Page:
Edys said that the gathering was a ritual celebration meant to induce trance in the dancers. A sinden, a female singer, chanted over the celem pung, saron demung, rebab, dedug, gong ageng, the percussive instruments of gamelan. A young man in a Nirvana (the rock band) t-shirt ripped out beats on a western drum set.
Intense, enveloping, mesmerizing, the combination of “western” rock style drumming with the gamelan was compelling and intoxicating. A lot of academics I know might analyze this cultural mix as an example of either hybridization or colonialization, but for me, being swept up by the sound, the heat, the humidity, the temples, it felt like neither. It was music that washed away separations between mind and body. It was inviting.
Edys, who shared it was his spiritual calling to be a tour guide to the Hindu temples' history, offered some insight. He observed that western ballet and dance involves flying, leaving the earth, while Javanese dance embraces the earth, grounding all movements in the lower body. More ecological and human-centered, with the center of the universe not the gods but the people, he claimed. Edys was worried we wouldn’t appreciate the gamelan. Western music, he said, moves forward with melody. Gamelan, he countered, invited the listener in to a space that did not move forward but around, defined by rhythm.
This principle of tolerance in Javanese culture infiltrated the soundscape of Prambanan Hindu temple. As Edys recounted the story of the Ramayana imbedded in the intricate reliefs of the Vishnu, Brahma and Shiva temples, the late afternoon chants of the muezzin wafted from a nearby mosque. It made me think, hybridity seems like too facile a concept to describe the complex heterogeneity of sounds and experience here, which, in some ways, replicated the intricate patterns of batik.
The night before we flew out, we went to a restaurant on the outskirts of town recommended by the bellman at our hotel. When we arrived, the hostess asked us what kind of music we liked. We were confused. We craved some gado gado, the famous Indonesian steamed vegetable salad with spicy peanut sauce.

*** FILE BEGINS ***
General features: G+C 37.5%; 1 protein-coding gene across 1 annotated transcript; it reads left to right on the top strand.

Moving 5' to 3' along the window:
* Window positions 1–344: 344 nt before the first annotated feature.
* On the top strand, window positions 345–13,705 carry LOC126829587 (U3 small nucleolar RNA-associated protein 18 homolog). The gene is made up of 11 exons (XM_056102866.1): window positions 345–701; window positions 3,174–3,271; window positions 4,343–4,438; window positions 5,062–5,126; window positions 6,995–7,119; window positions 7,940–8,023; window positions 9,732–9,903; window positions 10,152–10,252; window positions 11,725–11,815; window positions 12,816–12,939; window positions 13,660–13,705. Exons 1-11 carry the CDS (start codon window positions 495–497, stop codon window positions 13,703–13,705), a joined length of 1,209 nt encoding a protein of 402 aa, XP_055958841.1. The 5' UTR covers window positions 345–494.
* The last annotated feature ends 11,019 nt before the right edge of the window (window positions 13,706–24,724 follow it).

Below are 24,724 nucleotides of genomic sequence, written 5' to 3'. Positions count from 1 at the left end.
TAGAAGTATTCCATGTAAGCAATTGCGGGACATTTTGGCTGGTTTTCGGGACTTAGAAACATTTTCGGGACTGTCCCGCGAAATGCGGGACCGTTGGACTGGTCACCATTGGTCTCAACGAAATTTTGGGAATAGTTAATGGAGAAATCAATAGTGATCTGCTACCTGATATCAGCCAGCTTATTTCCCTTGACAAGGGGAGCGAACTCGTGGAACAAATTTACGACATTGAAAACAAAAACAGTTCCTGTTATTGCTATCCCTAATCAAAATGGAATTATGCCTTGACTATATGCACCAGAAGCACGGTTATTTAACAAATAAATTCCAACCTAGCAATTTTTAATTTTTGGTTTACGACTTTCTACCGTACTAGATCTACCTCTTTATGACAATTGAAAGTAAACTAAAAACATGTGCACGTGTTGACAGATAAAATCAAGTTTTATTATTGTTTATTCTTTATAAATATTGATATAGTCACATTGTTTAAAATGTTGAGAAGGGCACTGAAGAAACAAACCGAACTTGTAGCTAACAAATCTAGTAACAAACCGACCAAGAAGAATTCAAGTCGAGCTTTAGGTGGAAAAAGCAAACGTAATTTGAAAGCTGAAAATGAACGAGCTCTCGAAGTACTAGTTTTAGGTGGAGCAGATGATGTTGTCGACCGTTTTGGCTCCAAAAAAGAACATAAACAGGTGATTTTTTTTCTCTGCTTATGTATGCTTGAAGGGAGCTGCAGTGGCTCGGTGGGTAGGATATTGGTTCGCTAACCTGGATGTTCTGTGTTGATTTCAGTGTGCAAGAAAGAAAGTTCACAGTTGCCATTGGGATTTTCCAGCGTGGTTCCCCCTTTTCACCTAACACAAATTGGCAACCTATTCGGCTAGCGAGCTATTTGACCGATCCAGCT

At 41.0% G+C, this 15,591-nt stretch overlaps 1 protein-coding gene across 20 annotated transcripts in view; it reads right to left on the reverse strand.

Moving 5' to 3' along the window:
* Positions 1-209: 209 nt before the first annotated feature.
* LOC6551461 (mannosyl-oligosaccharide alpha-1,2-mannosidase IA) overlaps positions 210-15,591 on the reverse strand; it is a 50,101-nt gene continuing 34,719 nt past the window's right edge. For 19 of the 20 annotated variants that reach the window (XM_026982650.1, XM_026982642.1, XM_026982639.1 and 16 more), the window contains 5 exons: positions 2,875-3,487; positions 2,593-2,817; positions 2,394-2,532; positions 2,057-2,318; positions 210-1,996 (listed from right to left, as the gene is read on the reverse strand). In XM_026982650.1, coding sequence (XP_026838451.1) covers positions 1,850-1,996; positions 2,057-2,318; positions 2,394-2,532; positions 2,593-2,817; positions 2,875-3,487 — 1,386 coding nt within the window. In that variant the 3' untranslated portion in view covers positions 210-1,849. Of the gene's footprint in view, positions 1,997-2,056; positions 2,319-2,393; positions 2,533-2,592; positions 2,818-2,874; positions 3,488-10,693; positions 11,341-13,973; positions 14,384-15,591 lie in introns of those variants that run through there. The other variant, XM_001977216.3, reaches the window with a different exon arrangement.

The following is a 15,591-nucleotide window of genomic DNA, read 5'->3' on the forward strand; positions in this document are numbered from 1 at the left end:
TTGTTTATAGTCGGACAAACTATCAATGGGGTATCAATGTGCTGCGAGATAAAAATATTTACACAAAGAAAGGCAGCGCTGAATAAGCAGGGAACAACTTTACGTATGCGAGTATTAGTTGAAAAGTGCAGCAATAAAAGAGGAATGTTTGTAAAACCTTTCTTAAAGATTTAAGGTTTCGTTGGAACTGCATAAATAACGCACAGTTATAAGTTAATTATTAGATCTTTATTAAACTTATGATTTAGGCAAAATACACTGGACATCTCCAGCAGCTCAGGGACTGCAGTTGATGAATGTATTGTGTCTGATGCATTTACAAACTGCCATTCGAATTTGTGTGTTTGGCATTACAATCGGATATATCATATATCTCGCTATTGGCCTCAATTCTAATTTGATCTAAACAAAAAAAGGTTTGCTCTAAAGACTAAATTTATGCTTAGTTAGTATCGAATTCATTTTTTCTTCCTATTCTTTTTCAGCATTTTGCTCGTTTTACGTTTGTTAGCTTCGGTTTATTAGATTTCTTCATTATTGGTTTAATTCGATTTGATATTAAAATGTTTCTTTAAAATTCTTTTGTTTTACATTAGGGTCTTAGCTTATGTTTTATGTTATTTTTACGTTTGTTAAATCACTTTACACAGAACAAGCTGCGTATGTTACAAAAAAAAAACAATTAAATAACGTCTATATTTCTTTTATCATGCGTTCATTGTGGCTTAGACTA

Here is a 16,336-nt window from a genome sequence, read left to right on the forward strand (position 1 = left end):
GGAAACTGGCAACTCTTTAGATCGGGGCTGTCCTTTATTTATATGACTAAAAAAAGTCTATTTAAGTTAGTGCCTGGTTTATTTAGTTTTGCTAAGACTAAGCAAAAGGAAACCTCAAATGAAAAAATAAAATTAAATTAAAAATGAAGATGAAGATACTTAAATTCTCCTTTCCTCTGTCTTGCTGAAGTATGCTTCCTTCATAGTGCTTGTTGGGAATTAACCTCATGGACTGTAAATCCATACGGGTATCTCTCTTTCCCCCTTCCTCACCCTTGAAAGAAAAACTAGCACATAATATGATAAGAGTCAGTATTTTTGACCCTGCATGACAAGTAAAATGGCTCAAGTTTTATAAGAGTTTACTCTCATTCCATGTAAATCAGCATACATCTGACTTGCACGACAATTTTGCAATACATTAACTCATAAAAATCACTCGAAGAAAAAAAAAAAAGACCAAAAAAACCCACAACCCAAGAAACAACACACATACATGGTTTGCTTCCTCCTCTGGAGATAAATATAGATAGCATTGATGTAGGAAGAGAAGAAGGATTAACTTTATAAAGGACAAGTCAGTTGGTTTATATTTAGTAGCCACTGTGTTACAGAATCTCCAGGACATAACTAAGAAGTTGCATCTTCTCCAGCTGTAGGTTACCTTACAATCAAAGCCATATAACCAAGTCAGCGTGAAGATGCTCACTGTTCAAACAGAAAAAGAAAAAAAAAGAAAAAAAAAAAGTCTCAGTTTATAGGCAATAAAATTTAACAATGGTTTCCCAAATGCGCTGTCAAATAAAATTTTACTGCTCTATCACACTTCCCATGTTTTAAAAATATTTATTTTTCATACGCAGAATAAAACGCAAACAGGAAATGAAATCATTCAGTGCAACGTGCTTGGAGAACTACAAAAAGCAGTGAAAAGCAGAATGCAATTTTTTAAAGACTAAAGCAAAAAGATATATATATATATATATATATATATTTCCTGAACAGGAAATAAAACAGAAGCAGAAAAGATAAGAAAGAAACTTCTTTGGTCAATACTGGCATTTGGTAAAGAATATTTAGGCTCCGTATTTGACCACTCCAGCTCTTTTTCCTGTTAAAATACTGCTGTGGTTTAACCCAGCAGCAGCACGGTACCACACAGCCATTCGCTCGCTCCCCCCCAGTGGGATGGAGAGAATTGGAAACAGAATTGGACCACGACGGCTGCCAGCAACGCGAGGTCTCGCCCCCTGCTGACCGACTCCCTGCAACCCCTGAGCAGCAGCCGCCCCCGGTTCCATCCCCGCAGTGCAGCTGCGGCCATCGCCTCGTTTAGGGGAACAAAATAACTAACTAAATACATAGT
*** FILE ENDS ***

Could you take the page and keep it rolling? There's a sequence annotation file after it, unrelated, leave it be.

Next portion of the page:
She said, we have different music in different pavilions so you can decide where you want your spirit to be while you eat. “Do you want classical, traditional or country?” she inquired. I asked, “which country?”, figuring, I don’t want to be a cultural imperialist and assume country music means Johnny Cash here in Southeast Asia.
She replied with one word: country. We picked traditional—it was a gamelan orchestra. Later, on the way to the bathroom, I peaked into the “country” open air pavillon.
With their stand up bass, guitars, and drums, the band played something I faintly recognized (unlike my colleague Tom over on the Mongolian Spaces blog, I have never really connected with American country music, even though Singaporean taxi drivers seem to play it constantly). After peeling back all the complex rhythms I discerned the melody, buried in the back: Take Me Home Country Roads. Unlike gamelan, which is played sitting down, this band stood up, wearing brown batik shirts. But the intricate polyrhythms and the soothing sound was Javanese gamelan.